South Africa journey Part IV: Phinda delivers
Travel brochures are made to trick our eyes. A cruise ship room usually looks cavernous online or in a brochure. Those people sitting back in spacious economy seats are usually on the small side. And the beautiful secluded beach where you might want to soak up the sun is often going to have a few hundred more people all wanting the same thing.
But with its 74,000 acres, Phinda Private Game Reserve delivers on the brochure's promises. All of the Big 5 -- the African lion, the Cape buffalo, African elephant, the leopard and the rhino -- are found here in abundance. So is top-notch food, service and accommodations.
Owned by andBeyond, a company that operates lodges in several African countries, South America and the Beverly Hills Hotel in the United States, Phinda is home to six separate and distinctive properties.
Rolling up to the Forest Lodge's circular driveway, (it's actually sand) we were greeted by three members of the staff who provided us with a welcome drink and a warm towel. The lodge is made up of 16 cottages. Each is isolated to the point that others aren't visible. There is a veranda and main lodge building and a reception area along with a gift shop. In a nod to helping prevent pollution, the lodge uses almost no plastic products.
After introductions we were ushered out onto the veranda, which overlooks acres of grassland ringed by thickets. The two couples next to us were having lunch. They talked about polo and their long weekends at their friends' country house with 20 servants. One of the men sent his Caesar salad back because the croutons weren't crunchy enough.
With me rocking the Adidas shorts and a t-shirt, and my wife wearing roughly the women's equivalent, we started to feel like the Clampetts without the millions in the bank. We're pretty low maintenance and don't get worked up over croutons, regardless of their quality.
Forest Lodge's friendly staff quickly eased us into the experience. Phinda doesn't have fences around their lodges so there are strict rules about moving around after dark. Guests are asked to call security if they want to go to the pool or main lodge but in general things wind down early here.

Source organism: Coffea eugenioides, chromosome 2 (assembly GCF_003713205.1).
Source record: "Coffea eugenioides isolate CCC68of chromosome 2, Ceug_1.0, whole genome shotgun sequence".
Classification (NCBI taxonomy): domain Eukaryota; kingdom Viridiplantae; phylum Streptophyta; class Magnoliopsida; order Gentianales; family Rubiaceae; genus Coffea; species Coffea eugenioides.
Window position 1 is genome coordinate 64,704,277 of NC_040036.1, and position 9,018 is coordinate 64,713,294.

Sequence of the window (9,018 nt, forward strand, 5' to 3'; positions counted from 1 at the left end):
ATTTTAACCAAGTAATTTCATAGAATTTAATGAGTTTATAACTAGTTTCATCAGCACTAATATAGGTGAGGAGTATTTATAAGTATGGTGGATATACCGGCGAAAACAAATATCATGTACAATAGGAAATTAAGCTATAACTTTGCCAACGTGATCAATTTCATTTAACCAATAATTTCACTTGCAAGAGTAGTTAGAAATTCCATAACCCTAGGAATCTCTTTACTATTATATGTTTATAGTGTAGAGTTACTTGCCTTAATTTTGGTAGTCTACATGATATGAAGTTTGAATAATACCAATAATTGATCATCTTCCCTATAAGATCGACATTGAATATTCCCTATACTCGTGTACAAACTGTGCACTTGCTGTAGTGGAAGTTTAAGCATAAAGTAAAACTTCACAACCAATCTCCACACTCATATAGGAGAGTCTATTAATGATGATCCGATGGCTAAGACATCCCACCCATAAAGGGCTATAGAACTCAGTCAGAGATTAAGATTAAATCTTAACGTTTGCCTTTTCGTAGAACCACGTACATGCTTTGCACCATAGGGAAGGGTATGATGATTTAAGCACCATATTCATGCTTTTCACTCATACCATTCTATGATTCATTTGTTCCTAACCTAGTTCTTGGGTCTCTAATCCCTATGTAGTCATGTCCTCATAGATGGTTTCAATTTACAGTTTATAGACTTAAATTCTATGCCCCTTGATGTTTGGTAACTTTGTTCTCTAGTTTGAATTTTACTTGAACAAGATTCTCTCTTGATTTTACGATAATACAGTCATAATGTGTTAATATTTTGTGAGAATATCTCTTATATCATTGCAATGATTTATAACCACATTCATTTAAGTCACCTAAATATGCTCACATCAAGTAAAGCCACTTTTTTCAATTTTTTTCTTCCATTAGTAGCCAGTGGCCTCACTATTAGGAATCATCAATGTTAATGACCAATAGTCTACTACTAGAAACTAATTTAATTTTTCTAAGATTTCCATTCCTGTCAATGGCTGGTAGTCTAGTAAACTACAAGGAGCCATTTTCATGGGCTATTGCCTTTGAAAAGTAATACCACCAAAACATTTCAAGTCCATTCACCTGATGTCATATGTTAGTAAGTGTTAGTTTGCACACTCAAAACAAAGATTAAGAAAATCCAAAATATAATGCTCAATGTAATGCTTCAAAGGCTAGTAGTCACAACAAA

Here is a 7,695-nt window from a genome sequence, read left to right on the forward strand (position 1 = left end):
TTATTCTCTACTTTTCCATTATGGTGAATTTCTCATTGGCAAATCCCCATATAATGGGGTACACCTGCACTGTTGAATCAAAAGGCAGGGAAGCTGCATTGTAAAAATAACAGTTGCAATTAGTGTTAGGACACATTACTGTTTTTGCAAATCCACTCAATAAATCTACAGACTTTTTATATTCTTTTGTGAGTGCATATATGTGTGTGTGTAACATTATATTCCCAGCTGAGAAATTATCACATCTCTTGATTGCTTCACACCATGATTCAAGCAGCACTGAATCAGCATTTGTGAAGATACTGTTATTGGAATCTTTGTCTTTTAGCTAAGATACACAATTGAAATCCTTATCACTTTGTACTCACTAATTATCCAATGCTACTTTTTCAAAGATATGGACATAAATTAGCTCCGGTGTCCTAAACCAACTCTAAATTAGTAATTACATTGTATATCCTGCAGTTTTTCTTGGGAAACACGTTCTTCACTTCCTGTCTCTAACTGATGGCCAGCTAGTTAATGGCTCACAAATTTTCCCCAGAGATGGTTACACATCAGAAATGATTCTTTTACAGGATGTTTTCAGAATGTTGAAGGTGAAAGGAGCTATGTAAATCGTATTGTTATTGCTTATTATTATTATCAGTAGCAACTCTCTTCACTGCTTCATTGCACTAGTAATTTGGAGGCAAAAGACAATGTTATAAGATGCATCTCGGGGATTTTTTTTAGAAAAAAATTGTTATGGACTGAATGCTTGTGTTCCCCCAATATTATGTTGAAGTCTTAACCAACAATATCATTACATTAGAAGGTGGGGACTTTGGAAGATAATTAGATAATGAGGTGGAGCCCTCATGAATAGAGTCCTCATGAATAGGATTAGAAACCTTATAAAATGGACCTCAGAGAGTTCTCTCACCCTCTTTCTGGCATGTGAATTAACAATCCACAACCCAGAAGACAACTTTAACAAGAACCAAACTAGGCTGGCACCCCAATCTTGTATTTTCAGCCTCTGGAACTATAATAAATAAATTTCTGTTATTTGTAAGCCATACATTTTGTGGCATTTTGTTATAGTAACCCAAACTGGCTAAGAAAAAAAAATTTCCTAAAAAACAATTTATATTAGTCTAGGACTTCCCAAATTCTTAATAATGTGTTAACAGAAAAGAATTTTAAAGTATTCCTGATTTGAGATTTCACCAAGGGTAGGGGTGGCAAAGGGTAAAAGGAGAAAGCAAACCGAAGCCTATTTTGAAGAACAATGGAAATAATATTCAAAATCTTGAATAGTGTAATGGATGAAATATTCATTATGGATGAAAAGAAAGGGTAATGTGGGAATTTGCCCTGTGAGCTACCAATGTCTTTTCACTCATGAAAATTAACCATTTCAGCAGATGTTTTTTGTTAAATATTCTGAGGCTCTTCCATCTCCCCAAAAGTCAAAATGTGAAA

Just after checking in, we met Kerri, our ranger-guide, who sat us down and asked us what we wanted to see. Ten minutes later we set out on our first game drive at Phinda.
And it didn't take long to hit the jackpot, a Cheetah that had downed a nyala.
It was helpful to have someone with you interpreting the animal's behavior. In a nutshell, the cheetah didn't immediately chow down because she was exhausted from the energy expended making the kill and because she wanted to make sure there were no lions in the area before getting on with her business.
After spending some time with the cheetah it was off to look for lions. With dusk approaching we found ourselves staring at three females lying on a sandy road.
The playfulness would later extend to a half-hearted attempt at chasing five giraffes.
After the lions we stopped near a pond and the guide and tracker set up a drinks table and snacks.
"Drinks break" is a safari tradition. I had my first ever gin and tonic. We chatted with the guides and the South African couple who joined us for all of our game drives. In the small-world department: They had visited both Bartlesville and Tulsa in the last 20 years.
By the time I sipped my last bit of G&T it was dark. We headed back to the lodge, but not before stopping to see a leopard sleeping in the grass and to adjust our route because of a giant bull elephant blocking the road near the lodge.
The next day, we went looking for elephants. Because of the reserve's size, some effort is required to find animals at Phinda. Elephants like thickets and can disappear in them for hours. As our tracker scanned the dirt road for tracks, we looked for about an hour. Without warning he motioned for the guide to stop. We sat for a few minutes in silence. There was the sound of a twig breaking. And another. The tops of the small trees began to shake. One-by-one, seven elephants emerged and crossed out onto the road.
One showed some interest in us which required us to back up.
A cheetah and her two cubs highlighted the evening game drive. This mother had three cubs, but our guide said one had been killed by a lion two days before. Lions don't see them as a food source, but rather competition for food. She said the mother was observed trying to wake up the dead cub by nudging it with its nose before finally giving up. On this night, they ate well.
The following morning Black rhinos were the target of our final game drive. They had been elusive at Zulu Nyala and I didn't expect to see them here either. There was a thick fog hanging low to the ground when we began. As the fog began to burn off it wasn't long before we found three black rhino.
Black rhinos are critically endangered and are different than the more-numerous white rhino in size and shape of their body. Phinda trims the horns off their rhinos to help prevent poaching. Without the horns the animals look different, but offer far more unappealing targets. And they stay alive. In the photo above, the bird with its head inside the animal's nostril eats ticks and is tolerated by the rhinos.
After a bush breakfast we said our goodbyes back at the lodge. Phinda had delivered in every way imaginable.